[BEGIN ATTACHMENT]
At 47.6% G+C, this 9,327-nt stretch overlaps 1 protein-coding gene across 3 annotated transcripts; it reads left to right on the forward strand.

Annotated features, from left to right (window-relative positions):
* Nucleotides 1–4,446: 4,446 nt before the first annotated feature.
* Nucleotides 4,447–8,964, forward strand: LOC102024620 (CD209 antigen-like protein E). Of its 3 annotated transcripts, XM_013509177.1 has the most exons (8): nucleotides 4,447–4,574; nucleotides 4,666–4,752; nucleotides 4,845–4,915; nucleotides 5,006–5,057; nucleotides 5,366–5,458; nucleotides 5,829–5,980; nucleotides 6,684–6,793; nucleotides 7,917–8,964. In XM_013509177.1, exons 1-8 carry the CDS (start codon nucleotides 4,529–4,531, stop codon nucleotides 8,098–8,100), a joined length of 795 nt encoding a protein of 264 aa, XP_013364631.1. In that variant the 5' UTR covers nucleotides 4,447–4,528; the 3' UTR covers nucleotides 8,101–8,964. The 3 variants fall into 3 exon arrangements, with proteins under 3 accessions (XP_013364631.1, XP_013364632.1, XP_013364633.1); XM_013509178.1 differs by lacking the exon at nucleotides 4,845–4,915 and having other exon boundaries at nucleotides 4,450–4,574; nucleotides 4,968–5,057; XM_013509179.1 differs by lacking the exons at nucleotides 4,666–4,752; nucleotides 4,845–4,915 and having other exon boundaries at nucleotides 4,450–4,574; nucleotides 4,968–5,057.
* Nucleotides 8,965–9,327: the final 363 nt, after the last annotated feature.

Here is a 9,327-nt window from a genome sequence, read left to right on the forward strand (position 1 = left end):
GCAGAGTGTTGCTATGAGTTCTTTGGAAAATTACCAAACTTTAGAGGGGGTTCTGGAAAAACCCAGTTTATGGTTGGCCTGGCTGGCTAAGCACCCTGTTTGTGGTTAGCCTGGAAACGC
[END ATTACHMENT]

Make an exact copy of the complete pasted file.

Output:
At 47.6% G+C, this 9,327-nt stretch overlaps 1 protein-coding gene across 3 annotated transcripts; it reads left to right on the forward strand.

Annotated features, from left to right (window-relative positions):
* Nucleotides 1–4,446: 4,446 nt before the first annotated feature.
* Nucleotides 4,447–8,964, forward strand: LOC102024620 (CD209 antigen-like protein E). Of its 3 annotated transcripts, XM_013509177.1 has the most exons (8): nucleotides 4,447–4,574; nucleotides 4,666–4,752; nucleotides 4,845–4,915; nucleotides 5,006–5,057; nucleotides 5,366–5,458; nucleotides 5,829–5,980; nucleotides 6,684–6,793; nucleotides 7,917–8,964. In XM_013509177.1, exons 1-8 carry the CDS (start codon nucleotides 4,529–4,531, stop codon nucleotides 8,098–8,100), a joined length of 795 nt encoding a protein of 264 aa, XP_013364631.1. In that variant the 5' UTR covers nucleotides 4,447–4,528; the 3' UTR covers nucleotides 8,101–8,964. The 3 variants fall into 3 exon arrangements, with proteins under 3 accessions (XP_013364631.1, XP_013364632.1, XP_013364633.1); XM_013509178.1 differs by lacking the exon at nucleotides 4,845–4,915 and having other exon boundaries at nucleotides 4,450–4,574; nucleotides 4,968–5,057; XM_013509179.1 differs by lacking the exons at nucleotides 4,666–4,752; nucleotides 4,845–4,915 and having other exon boundaries at nucleotides 4,450–4,574; nucleotides 4,968–5,057.
* Nucleotides 8,965–9,327: the final 363 nt, after the last annotated feature.

Here is a 9,327-nt window from a genome sequence, read left to right on the forward strand (position 1 = left end):
GCAGAGTGTTGCTATGAGTTCTTTGGAAAATTACCAAACTTTAGAGGGGGTTCTGGAAAAACCCAGTTTATGGTTGGCCTGGCTGGCTAAGCACCCTGTTTGTGGTTAGCCTGGAAACGC